Businesses that import goods regularly may benefit from a duty deferment account. This allows for a single monthly payment to be made through Direct Debit, instead of paying for individual consignments. To find out how more about importing rules and regulations, check this GOV.UK advice page.
As of 1st January 2021, Scottish businesses must now comply with new regulation and procedures when trading with European partners, including new paperwork, costs and formalities.
It's vital that you understand and follow these rules when trading with the EU.
If you do not have a UK EORI number, you should apply for one here. Costs and delays are likely without this, and it is advisable to apply as soon as possible.
The right paperwork will be essential for importing and exporting goods from 1 January 2021. For detailed guidance on the international trade paperwork you will need, including contracts, licences and declarations, check this Government advice page.
Businesses should familiarise themselves with Incoterms (international commercial terms). This is important for ensuring the right contract terms are set between importers and exporters, and to clarify responsibilities, risks and costs. Check British Chambers of Commerce guidance for more information.
Tariffs may impact the costs of trading with EU and non-EU countries.
Check the following guidance to find out whether this will affect your costs:
Note that there is currently a Free Trade Agreement in place for trade with the EU however that tariffs in UK-EU trade may not apply depending on Rules of Origin - i.e. if you import goods from the EU that originate from China, you will pay duty on the import.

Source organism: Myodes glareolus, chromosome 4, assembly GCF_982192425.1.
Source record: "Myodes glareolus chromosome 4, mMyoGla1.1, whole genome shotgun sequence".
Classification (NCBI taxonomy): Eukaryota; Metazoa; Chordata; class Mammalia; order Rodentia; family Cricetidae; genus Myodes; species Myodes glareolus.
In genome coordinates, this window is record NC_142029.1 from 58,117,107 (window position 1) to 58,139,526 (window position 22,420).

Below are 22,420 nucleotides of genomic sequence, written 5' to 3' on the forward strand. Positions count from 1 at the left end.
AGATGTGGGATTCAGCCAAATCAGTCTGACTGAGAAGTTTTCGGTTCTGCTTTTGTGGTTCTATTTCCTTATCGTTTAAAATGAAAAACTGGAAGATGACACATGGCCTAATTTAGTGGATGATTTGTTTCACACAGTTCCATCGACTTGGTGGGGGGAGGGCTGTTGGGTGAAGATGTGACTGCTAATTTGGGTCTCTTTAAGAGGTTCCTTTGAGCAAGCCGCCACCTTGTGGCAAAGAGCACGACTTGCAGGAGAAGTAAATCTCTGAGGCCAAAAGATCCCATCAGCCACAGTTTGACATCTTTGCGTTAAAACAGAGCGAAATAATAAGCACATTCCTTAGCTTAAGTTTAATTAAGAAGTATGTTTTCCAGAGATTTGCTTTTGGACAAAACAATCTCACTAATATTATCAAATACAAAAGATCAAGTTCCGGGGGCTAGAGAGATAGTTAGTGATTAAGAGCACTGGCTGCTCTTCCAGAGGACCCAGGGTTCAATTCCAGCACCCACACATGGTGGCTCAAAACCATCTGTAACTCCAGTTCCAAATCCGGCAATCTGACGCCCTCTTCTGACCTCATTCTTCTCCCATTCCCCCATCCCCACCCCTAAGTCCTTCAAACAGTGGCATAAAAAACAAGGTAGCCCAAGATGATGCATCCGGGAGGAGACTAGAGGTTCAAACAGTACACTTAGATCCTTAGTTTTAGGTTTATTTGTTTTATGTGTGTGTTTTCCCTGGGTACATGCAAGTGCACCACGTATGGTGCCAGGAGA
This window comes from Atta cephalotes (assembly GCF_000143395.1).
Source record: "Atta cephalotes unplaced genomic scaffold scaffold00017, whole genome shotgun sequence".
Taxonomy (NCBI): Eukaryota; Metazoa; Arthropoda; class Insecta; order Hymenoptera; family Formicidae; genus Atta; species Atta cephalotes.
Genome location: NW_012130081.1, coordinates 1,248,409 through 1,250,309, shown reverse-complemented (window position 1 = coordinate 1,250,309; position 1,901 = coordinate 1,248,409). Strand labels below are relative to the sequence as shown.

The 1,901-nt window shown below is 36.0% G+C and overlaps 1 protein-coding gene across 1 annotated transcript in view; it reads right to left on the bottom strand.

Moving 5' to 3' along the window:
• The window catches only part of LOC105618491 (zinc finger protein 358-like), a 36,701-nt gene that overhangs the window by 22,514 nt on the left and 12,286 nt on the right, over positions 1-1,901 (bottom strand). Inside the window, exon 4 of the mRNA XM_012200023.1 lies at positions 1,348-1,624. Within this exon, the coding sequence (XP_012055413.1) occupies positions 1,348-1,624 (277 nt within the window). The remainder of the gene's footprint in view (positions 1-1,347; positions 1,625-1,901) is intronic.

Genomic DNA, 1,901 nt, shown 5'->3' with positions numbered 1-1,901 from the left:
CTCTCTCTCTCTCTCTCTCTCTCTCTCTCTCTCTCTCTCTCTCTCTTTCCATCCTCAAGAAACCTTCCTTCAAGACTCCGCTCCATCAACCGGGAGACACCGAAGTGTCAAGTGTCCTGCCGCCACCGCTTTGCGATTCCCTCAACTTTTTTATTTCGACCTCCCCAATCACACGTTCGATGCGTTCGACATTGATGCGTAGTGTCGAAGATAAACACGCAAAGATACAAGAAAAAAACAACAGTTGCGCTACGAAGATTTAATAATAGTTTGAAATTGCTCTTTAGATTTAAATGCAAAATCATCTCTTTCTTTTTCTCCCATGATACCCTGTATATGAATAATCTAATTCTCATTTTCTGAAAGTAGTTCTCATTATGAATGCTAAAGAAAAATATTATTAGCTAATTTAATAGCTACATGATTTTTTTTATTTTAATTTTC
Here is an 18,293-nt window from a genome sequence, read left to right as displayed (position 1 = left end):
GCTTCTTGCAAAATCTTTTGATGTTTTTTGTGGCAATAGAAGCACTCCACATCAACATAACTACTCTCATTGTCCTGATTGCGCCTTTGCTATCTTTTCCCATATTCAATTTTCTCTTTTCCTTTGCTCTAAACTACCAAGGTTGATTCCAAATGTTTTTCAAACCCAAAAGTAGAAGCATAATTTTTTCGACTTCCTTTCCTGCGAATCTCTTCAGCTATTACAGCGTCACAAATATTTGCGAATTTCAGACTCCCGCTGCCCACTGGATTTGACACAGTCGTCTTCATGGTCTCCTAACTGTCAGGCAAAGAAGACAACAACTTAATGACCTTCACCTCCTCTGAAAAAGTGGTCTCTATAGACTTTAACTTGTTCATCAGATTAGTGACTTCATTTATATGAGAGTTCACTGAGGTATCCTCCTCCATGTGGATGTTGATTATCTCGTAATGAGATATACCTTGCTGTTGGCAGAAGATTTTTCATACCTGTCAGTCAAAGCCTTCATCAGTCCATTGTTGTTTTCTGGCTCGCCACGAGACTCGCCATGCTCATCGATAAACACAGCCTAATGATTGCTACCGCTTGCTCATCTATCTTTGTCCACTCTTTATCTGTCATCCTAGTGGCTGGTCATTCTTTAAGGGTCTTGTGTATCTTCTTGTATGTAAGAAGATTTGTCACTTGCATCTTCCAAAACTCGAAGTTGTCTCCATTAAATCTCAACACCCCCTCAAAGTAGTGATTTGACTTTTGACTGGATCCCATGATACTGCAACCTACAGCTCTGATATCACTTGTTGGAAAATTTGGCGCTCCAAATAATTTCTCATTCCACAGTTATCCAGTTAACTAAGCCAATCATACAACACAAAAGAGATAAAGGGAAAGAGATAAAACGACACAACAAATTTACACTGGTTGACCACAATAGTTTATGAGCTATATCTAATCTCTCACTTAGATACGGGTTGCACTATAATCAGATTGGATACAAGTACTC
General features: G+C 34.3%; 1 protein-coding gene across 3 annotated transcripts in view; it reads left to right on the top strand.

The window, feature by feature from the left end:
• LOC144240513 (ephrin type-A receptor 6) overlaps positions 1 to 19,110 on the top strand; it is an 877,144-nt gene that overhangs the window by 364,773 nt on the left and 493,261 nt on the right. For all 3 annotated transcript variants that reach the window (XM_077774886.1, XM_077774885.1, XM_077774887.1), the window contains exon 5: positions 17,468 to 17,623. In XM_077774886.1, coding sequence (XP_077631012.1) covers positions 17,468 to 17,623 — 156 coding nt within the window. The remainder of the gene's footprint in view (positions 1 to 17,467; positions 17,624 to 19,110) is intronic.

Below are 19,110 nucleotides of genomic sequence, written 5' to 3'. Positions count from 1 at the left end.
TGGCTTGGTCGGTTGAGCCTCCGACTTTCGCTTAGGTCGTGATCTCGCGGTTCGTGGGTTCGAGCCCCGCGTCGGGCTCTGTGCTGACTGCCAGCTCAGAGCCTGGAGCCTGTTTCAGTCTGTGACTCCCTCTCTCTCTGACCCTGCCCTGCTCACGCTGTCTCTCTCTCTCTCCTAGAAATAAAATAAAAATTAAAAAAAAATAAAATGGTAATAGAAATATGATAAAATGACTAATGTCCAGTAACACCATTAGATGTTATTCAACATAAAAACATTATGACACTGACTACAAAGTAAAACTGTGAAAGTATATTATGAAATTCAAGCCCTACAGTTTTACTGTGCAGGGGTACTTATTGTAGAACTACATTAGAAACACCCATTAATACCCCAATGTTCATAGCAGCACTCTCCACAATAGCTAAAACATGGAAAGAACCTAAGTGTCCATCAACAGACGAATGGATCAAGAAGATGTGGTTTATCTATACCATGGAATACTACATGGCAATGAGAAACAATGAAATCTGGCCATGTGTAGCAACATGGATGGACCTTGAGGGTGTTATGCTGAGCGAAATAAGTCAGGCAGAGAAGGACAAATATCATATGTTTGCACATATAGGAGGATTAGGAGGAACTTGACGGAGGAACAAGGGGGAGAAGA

If you are a buyer or seller, you should check whether tariffs might impact businesses in your supply chain and therefore affect your own costs.
New border customs checks to be introduced in January 2022 and July 2022 may cause delays.
Businesses should check how prepared their supply chains are for potential delays, the costs that could result from these delays and whether changes to inventory and storage are necessary.
Hauliers should check that drivers have the correct documentation to drive in the EU. An international driving permit (IDP) or an additional licence may be required. Insurance and registration requirements may also apply.
EEA regulations will no longer apply to UK cross-border services trade from 1 January 2021.
As a result, any services sold by UK businesses to parties in the EU will be considered to originate from a ‘third country’ and you may face new regulatory, administrative and legal barriers.
It is important to understand the guidelines of the country in which you are selling services. Check this country-by-country guide for advice.
For further information, including on owning or managing businesses registered in the EU and VAT on digital sales, check the GOV.UK website.
Businesses are advised to start preparing immediately for the impacts of potential changes to rules governing online activity in EEA countries.
The eCommerce Directive, which is the EU’s legal framework for online services, will not apply to the UK after the transition period ends. This step-by-step guidance will help you ensure your business is compliant.
The UK Government also recommends seeking legal advice.
The Import One-Stop Shop (IOSS) is the electronic portal businesses can use since 1 July 2021 to comply with their VAT e-commerce obligations on distance sales of imported goods.
According to the VAT rules applicable up until 1 July 2021, no import VAT has to be paid for commercial goods of a value up to EUR 22.
The new VAT e-commerce rules abolish this provision as of 1 July 2021. Thus, from 1 July 2021, all commercial goods imported into the EU from a third country or third territory is subject to VAT irrespective of their value.